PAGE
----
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Rafsec Becomes Part of Raflatac
UPM-Kymmene has folded its RFID inlay and label division into its label-stock subsidiary, to form UPM Raflatac.
Jan 19, 2006—UPM-Kymmene has folded its RFID inlay and label division, UPM Rafsec, into its label-stock subsidiary, Raflatac. This union will form a combined company, UPM Raflatac. Rafsec will remain only on product names. Both Rafsec and Raflatac are fully owned units of UPM-Kymmene, a Finnish company focused on producing paper for such items as magazines, newspapers, envelopes, bags and packaging.
"Nothing changes with the way we run the business," says Christer Härkönen, senior vice president of Raflatac's new RFID division. "This is purely a rebranding exercise."
"Rafsec has come full circle, but it was important—and a good business-building process—to be a standalone startup company for the first part of the decade, because the market required a new venture mentality," says Härkönen.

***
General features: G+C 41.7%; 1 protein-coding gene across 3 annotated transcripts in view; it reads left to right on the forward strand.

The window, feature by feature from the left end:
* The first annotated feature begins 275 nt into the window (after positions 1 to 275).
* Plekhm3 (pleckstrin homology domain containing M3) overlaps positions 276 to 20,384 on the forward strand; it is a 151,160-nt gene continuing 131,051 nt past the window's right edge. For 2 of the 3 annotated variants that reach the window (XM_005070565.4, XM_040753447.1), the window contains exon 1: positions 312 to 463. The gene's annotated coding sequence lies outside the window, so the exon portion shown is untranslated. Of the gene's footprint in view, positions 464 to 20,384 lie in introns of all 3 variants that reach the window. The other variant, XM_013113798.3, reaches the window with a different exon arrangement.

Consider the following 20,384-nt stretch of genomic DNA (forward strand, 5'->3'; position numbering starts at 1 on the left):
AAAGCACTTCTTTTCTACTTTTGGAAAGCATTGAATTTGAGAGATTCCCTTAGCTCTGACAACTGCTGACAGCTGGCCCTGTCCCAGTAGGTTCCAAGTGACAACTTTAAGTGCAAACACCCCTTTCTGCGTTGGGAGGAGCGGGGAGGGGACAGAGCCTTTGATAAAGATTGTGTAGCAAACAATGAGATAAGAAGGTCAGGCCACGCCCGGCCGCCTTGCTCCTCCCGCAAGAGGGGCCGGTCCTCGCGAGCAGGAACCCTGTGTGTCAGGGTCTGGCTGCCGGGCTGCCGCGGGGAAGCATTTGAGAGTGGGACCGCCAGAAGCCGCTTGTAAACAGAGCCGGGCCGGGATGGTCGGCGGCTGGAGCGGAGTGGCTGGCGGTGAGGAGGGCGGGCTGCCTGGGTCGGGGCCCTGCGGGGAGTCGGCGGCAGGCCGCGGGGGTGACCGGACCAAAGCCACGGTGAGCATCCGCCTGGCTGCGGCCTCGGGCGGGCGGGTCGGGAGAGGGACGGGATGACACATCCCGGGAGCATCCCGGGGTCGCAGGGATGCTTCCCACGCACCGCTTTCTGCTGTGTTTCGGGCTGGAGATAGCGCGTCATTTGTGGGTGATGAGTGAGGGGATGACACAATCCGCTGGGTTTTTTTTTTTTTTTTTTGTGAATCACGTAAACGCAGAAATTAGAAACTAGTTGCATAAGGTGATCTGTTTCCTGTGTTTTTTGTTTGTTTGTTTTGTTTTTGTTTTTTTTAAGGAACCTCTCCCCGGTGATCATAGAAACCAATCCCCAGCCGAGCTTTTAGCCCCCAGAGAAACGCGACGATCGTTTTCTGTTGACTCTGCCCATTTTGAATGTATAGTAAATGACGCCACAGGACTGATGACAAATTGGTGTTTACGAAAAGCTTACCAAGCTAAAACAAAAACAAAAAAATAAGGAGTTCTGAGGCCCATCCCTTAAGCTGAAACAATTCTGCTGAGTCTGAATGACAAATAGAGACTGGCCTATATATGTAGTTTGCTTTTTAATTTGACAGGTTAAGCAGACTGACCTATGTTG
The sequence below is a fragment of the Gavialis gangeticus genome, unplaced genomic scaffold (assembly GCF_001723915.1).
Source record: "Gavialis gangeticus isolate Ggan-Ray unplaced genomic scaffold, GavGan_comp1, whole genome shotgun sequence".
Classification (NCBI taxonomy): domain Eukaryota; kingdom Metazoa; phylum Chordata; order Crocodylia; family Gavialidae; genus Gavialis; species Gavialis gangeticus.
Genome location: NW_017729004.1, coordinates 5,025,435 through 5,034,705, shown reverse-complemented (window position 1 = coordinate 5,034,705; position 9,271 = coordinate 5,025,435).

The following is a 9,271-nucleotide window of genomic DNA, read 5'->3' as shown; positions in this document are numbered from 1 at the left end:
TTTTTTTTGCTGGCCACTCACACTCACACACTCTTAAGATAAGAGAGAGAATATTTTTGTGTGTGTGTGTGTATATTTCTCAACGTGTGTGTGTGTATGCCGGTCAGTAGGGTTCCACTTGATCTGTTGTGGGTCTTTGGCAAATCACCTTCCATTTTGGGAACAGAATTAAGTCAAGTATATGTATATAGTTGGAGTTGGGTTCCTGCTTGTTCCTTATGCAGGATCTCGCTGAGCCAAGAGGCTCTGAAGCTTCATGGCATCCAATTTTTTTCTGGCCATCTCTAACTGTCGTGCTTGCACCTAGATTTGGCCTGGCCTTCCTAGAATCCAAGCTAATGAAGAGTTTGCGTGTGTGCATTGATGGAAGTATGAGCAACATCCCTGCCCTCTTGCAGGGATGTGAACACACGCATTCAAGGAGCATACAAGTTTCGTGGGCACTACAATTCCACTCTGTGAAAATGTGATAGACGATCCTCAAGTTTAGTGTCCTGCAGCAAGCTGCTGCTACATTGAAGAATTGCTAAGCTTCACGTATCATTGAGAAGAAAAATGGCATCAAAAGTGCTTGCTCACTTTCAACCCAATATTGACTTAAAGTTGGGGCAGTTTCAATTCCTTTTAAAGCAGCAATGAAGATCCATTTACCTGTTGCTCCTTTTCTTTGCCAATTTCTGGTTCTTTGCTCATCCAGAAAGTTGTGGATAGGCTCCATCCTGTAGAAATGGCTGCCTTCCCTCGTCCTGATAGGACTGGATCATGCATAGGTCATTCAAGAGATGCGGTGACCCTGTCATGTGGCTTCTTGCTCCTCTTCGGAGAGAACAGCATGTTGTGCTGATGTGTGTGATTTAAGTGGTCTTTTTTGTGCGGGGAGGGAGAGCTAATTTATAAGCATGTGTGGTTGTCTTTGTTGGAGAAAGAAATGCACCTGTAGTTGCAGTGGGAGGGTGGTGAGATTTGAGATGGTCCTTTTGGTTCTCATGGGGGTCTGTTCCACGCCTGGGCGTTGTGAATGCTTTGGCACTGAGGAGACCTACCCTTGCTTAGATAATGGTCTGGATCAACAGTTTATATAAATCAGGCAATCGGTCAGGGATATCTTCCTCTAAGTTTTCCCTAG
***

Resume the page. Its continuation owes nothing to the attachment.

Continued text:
Rafsec produces high-frequency (HF) and ultrahigh-frequency (UHF) inlays and finished labels. HF tags are used in a range of applications, including library-book management, access control and mass-transportation ticketing; UHF tags are employed in such applications as supply chain management, baggage tracking and garment tagging. Before customers can use the Rafsec inlays, however, the inlays must first be converted into labels, either non-printable or printable.
Rafsec manufactures its products at two production plants, one in Jyvaskyla (about 150 miles north of the company's Tampere headquarters), and another in Fletcher, N.C. The Fletcher plant, built in 2005 and put into operation toward the end of last year, is located near a label stock production facility run by Raflatac. "We have been operating in the U.S. as one company for the past few months, and so [moving Rafsec into Raflatac] is a way to simplify that relationship and the way we brand ourselves as UPM Labelstock Business," Härkönen explains. Rafsec has traditionally sourced its label stock solely from Raflatac.
Rafsec's move into Raflatac, says Härkönen, should also help UPM emphasize its commitment to maintaining ownership of its RFID operation. "The message is that we are a part of UPM, and maybe now I will get [fewer] calls from bankers making offers for the company," he says.
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